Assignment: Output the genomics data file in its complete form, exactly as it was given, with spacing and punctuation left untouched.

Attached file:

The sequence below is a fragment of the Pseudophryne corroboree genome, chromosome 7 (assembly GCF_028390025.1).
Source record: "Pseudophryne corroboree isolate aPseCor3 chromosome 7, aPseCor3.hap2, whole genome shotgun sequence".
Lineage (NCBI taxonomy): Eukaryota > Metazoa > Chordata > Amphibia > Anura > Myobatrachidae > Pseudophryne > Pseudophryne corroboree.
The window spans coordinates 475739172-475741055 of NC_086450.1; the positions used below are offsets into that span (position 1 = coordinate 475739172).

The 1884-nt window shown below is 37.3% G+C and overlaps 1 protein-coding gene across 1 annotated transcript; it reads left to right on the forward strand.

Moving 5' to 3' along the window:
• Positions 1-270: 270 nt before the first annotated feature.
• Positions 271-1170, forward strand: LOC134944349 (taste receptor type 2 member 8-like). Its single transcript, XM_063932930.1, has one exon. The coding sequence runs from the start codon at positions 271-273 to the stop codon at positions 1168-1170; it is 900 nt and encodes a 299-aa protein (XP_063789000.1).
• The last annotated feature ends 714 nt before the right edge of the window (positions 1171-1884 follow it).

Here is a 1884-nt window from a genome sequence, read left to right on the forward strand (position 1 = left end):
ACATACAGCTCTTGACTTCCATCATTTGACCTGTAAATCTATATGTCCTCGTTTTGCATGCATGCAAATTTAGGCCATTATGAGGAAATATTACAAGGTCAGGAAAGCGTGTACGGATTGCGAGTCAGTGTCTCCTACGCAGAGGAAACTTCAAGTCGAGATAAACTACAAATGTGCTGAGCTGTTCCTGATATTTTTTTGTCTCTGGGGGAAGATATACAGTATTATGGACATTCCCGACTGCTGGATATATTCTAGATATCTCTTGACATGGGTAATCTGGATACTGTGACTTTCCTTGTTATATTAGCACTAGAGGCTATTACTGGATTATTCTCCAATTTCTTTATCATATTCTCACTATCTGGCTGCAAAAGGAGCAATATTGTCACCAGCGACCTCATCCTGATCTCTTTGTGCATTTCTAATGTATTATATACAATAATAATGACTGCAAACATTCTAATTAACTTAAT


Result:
The sequence below is a fragment of the Pseudophryne corroboree genome, chromosome 7 (assembly GCF_028390025.1).
Source record: "Pseudophryne corroboree isolate aPseCor3 chromosome 7, aPseCor3.hap2, whole genome shotgun sequence".
Lineage (NCBI taxonomy): Eukaryota > Metazoa > Chordata > Amphibia > Anura > Myobatrachidae > Pseudophryne > Pseudophryne corroboree.
The window spans coordinates 475739172-475741055 of NC_086450.1; the positions used below are offsets into that span (position 1 = coordinate 475739172).

The 1884-nt window shown below is 37.3% G+C and overlaps 1 protein-coding gene across 1 annotated transcript; it reads left to right on the forward strand.

Moving 5' to 3' along the window:
• Positions 1-270: 270 nt before the first annotated feature.
• Positions 271-1170, forward strand: LOC134944349 (taste receptor type 2 member 8-like). Its single transcript, XM_063932930.1, has one exon. The coding sequence runs from the start codon at positions 271-273 to the stop codon at positions 1168-1170; it is 900 nt and encodes a 299-aa protein (XP_063789000.1).
• The last annotated feature ends 714 nt before the right edge of the window (positions 1171-1884 follow it).

Here is a 1884-nt window from a genome sequence, read left to right on the forward strand (position 1 = left end):
ACATACAGCTCTTGACTTCCATCATTTGACCTGTAAATCTATATGTCCTCGTTTTGCATGCATGCAAATTTAGGCCATTATGAGGAAATATTACAAGGTCAGGAAAGCGTGTACGGATTGCGAGTCAGTGTCTCCTACGCAGAGGAAACTTCAAGTCGAGATAAACTACAAATGTGCTGAGCTGTTCCTGATATTTTTTTGTCTCTGGGGGAAGATATACAGTATTATGGACATTCCCGACTGCTGGATATATTCTAGATATCTCTTGACATGGGTAATCTGGATACTGTGACTTTCCTTGTTATATTAGCACTAGAGGCTATTACTGGATTATTCTCCAATTTCTTTATCATATTCTCACTATCTGGCTGCAAAAGGAGCAATATTGTCACCAGCGACCTCATCCTGATCTCTTTGTGCATTTCTAATGTATTATATACAATAATAATGACTGCAAACATTCTAATTAACTTAAT